Cloud-top rise rates from WSR-88D algorithm time–height output [analysis performed using the WSR-88D Algorithm Testing and Display System (WATADS 1998)] as well as scrutiny of plan position indicators (PPIs) showed maxima of cloud-top (0 dBZ when done manually with PPIs) rise rates typically <4–8 m s−1, with the largest about 16 m s−1. Examination of the WSR-88D PPI data and algorithm output also showed narrow (<10 km), often short-lived (<10 min) echo tops, such that cloud-top divergence calculations could not be made without serious errors. All of the data suggested that from a radar viewpoint, the vertical motions were significantly (50%–75%) less than the maximum that might be expected based on the realizable CAPE (<100 to 300 J kg−1; to be discussed in section 3). Furthermore, algorithm output and hand calculations using WSR-88D PPI data indicated that by the time parcels approached cloud top, little mass flux was present (little echo production by the anvil on radar using the 0 dBZ boundary or visually in photographs).

Radar data also revealed many structures that have been associated with supercell storms. A 2339 UTC radar image, obtained from approximately the time of the photograph in Fig. 1a, showed the presence of mesocyclones (all extending through half of the cloud depths or more) in storms 1, 2, and 3 (Fig. 4b). A small hook echo was associated with storm 1 and a strong reflectivity gradient was observed in storm 2 (Fig. 4a). The strongest horizontal shear was detected in storm 1 (8.6 × 10−3 s−1). Reflectivity cross sections (Figs. 4c and 4d) showed that the top of storm 1 was near 6 km;however, in storm 2, low (<30 dBZ) reflectivity extended to 11.2 km. This taller echo region did not appear to be associated with vigorous convection (Fig. 5). In the next section it will be shown that air parcels probably were not significantly buoyant in the region where this echo was found.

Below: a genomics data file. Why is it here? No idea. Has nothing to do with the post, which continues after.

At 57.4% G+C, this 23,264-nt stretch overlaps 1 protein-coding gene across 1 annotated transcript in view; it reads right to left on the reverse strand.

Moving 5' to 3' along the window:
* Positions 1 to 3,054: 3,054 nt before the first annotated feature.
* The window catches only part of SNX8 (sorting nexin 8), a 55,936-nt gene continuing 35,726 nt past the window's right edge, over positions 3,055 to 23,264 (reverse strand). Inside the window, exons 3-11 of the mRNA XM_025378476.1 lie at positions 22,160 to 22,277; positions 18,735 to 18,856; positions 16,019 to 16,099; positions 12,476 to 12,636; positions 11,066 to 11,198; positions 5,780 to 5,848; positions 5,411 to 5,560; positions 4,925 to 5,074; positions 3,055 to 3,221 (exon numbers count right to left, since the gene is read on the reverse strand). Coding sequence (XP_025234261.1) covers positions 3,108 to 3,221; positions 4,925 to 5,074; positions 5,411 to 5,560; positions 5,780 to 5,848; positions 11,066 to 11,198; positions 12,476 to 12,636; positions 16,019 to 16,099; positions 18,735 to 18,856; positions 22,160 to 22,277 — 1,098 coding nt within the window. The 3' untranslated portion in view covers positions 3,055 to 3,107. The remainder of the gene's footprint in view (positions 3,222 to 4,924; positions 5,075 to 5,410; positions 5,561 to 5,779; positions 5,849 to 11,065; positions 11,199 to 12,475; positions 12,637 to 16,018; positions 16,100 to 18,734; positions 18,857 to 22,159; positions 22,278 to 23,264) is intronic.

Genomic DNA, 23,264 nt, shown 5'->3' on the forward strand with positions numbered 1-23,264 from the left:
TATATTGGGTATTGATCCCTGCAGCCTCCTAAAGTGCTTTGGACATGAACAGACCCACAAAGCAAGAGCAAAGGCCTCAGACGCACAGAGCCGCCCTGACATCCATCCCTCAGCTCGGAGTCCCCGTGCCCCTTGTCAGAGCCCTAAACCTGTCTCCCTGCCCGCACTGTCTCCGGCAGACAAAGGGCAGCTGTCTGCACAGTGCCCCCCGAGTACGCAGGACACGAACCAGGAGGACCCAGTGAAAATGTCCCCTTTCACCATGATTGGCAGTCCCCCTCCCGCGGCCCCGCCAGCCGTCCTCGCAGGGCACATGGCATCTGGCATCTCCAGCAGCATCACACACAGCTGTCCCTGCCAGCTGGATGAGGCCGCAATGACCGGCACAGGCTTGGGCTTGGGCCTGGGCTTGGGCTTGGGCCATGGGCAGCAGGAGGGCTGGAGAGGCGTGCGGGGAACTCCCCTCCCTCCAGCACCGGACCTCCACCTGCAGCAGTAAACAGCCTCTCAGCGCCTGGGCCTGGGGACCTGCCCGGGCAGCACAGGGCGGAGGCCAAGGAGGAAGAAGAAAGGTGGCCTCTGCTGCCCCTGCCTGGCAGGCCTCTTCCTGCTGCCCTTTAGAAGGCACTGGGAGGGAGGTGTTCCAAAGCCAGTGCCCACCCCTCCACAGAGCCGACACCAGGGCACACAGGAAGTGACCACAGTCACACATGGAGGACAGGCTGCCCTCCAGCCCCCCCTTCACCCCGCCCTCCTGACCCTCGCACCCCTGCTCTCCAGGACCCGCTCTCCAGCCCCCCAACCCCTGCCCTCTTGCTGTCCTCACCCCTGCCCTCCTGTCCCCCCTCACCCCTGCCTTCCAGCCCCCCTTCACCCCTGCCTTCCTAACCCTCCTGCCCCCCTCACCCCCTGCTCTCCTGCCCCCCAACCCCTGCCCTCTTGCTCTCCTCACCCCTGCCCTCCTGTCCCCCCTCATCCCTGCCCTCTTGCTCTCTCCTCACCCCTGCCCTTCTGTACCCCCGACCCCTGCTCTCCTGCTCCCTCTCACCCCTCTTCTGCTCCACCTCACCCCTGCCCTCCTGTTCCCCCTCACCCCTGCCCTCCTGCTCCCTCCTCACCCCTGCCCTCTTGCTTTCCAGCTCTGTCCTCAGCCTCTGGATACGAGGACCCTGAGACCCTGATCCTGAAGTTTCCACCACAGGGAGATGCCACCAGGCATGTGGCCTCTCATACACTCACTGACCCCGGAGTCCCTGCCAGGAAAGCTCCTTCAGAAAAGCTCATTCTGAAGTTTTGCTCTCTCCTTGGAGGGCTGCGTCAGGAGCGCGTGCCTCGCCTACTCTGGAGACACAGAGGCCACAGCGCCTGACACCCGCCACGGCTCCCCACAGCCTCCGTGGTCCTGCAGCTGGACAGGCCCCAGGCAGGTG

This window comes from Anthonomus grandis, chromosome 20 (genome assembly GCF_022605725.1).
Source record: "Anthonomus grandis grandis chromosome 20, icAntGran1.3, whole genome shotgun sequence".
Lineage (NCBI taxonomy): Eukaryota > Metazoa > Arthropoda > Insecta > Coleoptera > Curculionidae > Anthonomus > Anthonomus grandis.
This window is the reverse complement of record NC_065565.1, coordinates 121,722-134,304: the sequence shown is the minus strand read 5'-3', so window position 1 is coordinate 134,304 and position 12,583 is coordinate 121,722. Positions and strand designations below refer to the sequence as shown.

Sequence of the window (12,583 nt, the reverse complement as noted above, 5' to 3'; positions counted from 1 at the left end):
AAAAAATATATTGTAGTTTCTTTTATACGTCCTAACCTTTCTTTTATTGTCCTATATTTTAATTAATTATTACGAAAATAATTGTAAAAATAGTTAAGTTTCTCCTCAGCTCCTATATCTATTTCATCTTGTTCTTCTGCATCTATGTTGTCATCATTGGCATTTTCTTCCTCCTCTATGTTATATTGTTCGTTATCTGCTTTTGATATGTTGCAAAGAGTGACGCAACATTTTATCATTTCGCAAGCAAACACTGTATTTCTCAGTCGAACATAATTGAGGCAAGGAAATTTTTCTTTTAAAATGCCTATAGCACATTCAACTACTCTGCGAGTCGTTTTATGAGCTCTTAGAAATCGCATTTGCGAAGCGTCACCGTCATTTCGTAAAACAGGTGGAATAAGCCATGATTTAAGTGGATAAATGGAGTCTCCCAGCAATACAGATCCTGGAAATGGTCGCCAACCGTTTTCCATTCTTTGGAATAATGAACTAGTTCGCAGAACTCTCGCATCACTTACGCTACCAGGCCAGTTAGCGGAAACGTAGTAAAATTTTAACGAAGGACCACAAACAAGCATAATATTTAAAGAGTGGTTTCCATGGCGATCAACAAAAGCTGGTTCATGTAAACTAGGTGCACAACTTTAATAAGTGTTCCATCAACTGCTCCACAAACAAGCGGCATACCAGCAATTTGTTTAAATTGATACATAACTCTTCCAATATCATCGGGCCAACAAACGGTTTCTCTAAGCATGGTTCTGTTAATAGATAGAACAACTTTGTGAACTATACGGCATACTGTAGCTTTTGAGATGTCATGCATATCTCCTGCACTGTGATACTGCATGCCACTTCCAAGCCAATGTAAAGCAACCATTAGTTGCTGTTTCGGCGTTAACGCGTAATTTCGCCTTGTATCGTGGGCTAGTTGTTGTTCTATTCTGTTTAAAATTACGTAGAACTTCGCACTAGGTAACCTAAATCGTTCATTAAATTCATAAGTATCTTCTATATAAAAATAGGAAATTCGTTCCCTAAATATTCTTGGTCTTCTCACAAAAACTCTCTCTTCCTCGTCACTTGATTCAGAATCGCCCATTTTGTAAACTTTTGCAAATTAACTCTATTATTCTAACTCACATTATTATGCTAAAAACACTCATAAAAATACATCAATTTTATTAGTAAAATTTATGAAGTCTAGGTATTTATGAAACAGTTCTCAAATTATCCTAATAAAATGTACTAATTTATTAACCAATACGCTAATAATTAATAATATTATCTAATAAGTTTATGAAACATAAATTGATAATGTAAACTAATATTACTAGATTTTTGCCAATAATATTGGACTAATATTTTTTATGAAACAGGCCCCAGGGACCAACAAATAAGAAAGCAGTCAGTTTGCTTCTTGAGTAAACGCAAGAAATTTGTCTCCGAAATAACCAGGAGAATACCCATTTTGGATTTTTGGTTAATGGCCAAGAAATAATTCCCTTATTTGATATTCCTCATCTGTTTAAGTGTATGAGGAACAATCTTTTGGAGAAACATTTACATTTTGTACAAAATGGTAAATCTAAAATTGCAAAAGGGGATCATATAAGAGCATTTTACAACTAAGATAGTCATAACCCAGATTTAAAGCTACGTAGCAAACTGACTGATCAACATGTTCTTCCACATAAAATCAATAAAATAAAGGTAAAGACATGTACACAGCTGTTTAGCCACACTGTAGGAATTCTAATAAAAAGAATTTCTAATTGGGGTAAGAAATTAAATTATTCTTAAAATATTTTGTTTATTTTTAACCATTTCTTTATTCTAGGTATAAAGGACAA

WSR-88D PPIs at a number of elevation angles are presented in Fig. 6 for 2339 UTC. The 0 dBZ echo was chosen as the threshold to include in the plots as a surrogate for visible cloud boundaries. Some studies have found the visible cloud edge to correspond to the reflectivity as large as 10 dBZ in 10-cm radar data, so our choice of the 0 dBZ threshold should be considered conservative (Knight and Miller 1993; Wakimoto and Bringi 1988). If indeed the visible cloud boundaries were reasonably well approximated by the 0 dBZ echo contours, then Fig. 6 reveals that most of the cloud tops were below 6 km AGL. However, if the photogrammetric analysis errors were within tolerable limits, the top of storm 3 (∼8.8 km) extended above the radar-detected echo top (∼6.0 km) [the radar-detected echo tops of storms 1 and 2 agreed well with the photogrammetric analysis (Fig. 5)].

Although additional photographs were not available, many other storms displayed supercellular structures. A sample of radar images in Fig. 7 reveals some of the more prominent radar signatures observed. Radar imagery from 2249 UTC (a few minutes before the tornado near Meridian, Oklahoma) showed an inflow notch on the pretornadic storm (Fig. 7a). Another storm to the southwest was associated with a reflectivity appendage. Velocity data at this time (Fig. 7b) also showed horizontal shears associated with mesocyclones (9.0 × 10−3 s−1 in the storm near Meridian; 2.1 × 10−2 s−1 in the in the storm southwest of the Meridian storm; 8.5 × 10−3 s−1 in the storm northeast of the Meridian storm). Echo tops of the storms included in Figs. 7a and 7b ranged from 4.9 to 6.0 km.